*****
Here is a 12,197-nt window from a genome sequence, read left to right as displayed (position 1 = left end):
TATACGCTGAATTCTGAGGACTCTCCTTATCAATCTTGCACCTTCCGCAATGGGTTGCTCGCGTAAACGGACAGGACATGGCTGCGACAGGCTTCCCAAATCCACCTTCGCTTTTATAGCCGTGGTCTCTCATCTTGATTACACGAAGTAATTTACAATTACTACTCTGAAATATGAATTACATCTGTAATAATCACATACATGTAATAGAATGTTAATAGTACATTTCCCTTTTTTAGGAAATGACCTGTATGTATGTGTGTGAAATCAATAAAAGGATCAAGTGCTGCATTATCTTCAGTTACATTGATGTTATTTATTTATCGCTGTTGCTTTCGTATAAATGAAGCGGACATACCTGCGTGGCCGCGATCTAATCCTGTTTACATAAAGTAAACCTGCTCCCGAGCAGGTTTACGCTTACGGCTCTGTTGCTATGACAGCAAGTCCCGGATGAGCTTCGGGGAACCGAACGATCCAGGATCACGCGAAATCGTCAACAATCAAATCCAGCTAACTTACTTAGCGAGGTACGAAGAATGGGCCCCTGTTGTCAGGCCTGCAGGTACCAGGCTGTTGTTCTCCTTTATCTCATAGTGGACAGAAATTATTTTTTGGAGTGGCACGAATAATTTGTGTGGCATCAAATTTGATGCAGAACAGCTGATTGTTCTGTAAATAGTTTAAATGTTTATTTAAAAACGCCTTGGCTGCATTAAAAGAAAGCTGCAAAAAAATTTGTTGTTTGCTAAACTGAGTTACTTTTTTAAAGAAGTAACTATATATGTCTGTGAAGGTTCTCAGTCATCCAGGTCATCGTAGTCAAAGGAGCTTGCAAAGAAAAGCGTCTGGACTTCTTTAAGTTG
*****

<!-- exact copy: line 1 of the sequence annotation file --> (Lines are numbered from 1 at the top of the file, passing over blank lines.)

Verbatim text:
Here is a 12,197-nt window from a genome sequence, read left to right as displayed (position 1 = left end):